Influencer-created content requires luxury brands to loosen up their creative control. Brands no longer have exclusive control over their image. Sure, they approve the content that influencers create and dictate where the content is distributed with contracts and agreements, but they aren’t in full control.

Influencer marketing is a grey area with many pitfalls: selecting the right type of partnerships, avoiding inflated user bases and engagement rates (bot followers and comments), and measuring ROI are all problematic aspects.

Sure, gifting influencers product has proven to bring in sales and in building brand awareness among millennial and Gen Z shoppers; but social media users are starting to become skeptical. Consumers today are acutely aware of gifting and freebies — even when posts are not accompanied by a proper FTC disclosure.

In July 2018, Dior did a digital campaign for their relaunch of their once-iconic Saddle bag, where they had 100+ influencers to post Saddle bag content at the same time. The bag turned up on the feeds of big names including Miranda Kerr, fashion bloggers Susie Bubble, Bryanboy and Chiara Ferragni.

Picture after picture, if you followed even one fashion blogger, featured the Dior Saddle bag. It was EVERYWHERE. In the luxury sector, a product being everywhere means it’s no longer exclusive. What Dior did, perhaps unintentionally, was oversaturate the market.

The Instagram account Diet Prada, aka the digital fashion police that calls out design rip-offs, noted that influencers had been posting pictures with the bag on Instagram over the past 24-hours with only a handful of users acknowledging that it was gifted to them. No #sponsored or #ad appeared anywhere in their posts.

Under FTC (Federal Trade Commission) laws in the US, and CMA (Competition & Markets Authority) rules in the UK, any posts that are paid for by a brand, or where a brand has gifted the product with an expectation of endorsement, must include a clear notice that the post is an advertisement, or sponsored post.

In order for influencer marketing to be effective, it needs to feel authentic and real — as opposed to feeling like a carefully orchestrated advertising campaign. Dior’s campaign felt unauthentic.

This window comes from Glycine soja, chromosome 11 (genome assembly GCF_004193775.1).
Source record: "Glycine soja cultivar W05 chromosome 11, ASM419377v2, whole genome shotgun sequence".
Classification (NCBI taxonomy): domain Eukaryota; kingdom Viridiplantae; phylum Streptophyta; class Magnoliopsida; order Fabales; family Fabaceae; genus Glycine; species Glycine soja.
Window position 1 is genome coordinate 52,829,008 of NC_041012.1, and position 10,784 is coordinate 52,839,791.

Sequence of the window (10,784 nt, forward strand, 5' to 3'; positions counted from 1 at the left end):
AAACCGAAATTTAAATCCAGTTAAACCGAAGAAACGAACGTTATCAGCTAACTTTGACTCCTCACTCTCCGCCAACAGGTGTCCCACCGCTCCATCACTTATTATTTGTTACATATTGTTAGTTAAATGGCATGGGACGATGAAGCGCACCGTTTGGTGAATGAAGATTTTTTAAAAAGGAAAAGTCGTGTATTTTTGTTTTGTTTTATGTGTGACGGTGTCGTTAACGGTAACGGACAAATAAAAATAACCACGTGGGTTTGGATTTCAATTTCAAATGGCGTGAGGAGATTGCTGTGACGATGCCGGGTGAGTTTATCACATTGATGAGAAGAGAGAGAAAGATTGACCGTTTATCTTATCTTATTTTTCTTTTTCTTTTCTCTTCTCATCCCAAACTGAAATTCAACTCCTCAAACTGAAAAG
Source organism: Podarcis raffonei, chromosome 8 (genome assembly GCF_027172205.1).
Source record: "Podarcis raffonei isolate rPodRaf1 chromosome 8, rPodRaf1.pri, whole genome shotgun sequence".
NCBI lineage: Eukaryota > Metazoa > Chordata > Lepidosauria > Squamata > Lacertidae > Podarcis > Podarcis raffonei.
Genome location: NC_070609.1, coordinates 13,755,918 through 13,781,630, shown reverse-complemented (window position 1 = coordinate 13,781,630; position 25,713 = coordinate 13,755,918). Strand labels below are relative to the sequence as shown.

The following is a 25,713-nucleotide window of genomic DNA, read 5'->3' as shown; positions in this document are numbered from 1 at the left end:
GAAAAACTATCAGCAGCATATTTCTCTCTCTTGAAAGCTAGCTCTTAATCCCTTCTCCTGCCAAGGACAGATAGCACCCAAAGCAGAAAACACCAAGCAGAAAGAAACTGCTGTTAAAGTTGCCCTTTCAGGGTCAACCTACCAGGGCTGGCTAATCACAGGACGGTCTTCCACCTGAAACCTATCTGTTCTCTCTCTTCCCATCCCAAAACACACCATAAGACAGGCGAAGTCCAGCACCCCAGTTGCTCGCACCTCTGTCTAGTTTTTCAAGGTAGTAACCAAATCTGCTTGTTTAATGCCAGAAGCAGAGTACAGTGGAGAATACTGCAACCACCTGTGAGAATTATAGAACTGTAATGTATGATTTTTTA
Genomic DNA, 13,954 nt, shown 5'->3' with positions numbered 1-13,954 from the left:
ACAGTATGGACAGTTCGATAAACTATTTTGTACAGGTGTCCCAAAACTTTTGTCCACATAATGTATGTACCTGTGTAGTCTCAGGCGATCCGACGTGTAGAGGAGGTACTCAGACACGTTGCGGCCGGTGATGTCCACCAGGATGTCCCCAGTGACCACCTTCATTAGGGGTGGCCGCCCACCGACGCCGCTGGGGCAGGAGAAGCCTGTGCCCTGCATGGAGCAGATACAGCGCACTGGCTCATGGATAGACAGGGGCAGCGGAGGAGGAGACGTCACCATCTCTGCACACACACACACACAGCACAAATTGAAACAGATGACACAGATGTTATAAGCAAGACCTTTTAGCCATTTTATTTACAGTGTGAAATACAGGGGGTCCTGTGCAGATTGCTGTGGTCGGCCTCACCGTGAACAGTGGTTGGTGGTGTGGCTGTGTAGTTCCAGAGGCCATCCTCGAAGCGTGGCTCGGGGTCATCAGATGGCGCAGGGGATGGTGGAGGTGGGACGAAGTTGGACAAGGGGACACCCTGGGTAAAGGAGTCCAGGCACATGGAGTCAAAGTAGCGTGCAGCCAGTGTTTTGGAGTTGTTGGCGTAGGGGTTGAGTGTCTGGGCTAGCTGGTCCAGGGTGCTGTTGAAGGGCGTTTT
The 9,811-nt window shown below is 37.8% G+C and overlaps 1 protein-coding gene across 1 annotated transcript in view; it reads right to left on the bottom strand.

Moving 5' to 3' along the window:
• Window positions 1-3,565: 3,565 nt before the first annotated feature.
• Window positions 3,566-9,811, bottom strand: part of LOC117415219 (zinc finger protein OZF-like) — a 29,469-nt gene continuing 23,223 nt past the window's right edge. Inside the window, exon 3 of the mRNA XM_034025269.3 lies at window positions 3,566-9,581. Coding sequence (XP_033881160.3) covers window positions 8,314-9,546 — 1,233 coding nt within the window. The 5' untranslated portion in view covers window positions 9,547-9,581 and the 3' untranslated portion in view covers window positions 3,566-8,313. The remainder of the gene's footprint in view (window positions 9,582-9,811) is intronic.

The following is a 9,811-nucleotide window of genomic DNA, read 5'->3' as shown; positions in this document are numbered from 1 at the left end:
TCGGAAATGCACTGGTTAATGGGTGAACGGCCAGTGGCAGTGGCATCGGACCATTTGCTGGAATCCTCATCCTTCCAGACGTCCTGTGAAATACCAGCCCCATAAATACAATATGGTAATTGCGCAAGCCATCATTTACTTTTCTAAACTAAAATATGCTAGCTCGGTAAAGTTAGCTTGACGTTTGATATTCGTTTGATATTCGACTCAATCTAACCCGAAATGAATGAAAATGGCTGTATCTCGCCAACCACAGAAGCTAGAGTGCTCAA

When this type of marketing appears calculated, inorganic, and relentless, fashion houses run the risk of overexposing the pieces they’re promoting — or even worse, decreasing customers’ desire for them on account of their ubiquity. Suddenly, digital influencers, who consumers are supposed to trust, seem like straight up advertisements. It can come off as cheesy — or worse, desperate. There are few influencers to trust with honest opinions nowadays—many are not honest about what was given for free and what they purchased themselves.

Plus, consumers have the right to know when they’re looking at paid advertising.

The main objective for luxury brands is striking a balance between an air of exclusivity and accessibility. In our minute-by-minute social media update society, there’s a short window between something appearing trendy and cool and when it’s completely played-out and cliché. First, an item is really popular, and then suddenly, consumers have seen it one million times and they’re bored. But if it’s a classic, coveted item that people still can’t get access to — or if a label only produces a limited quantity of product that can’t easily be purchased in-store or online — people will still want it (i.e. a Chanel Classic flap bag or an Hermes Birkin bag).

Will the Dior Saddle bag have a shorter shelf life because of it? Only time will tell. The fashion community was initially off-put by this “sponsored content,” but weeks later, and I’m still seeing Saddle bags all over white marble tables with matcha lattes and cruffins.

In contrast, some luxury brands have been able to use influencers in a positive way. Chanel leveraged this trend for the launch of its new No. 5 L’Eau perfume when they invited high profile guests and carefully selected influencers to the South of France to visit its perfume production facility and documented their journey using two brand-created hashtags, #newchanel5 and #chanelgrasse.

This exclusive (and yet accessible) behind the scenes getaway garnered high engagement on Instagram and the influencers’ followers were in turn inspired to create their own content around the new perfume. The latter is the ideal outcome: not only did the content created by influencers inspired consumers to buy the perfume, but it also inspired those consumers to create their own content, and thus inspiring their own followers, creating a social media marketing domino effect.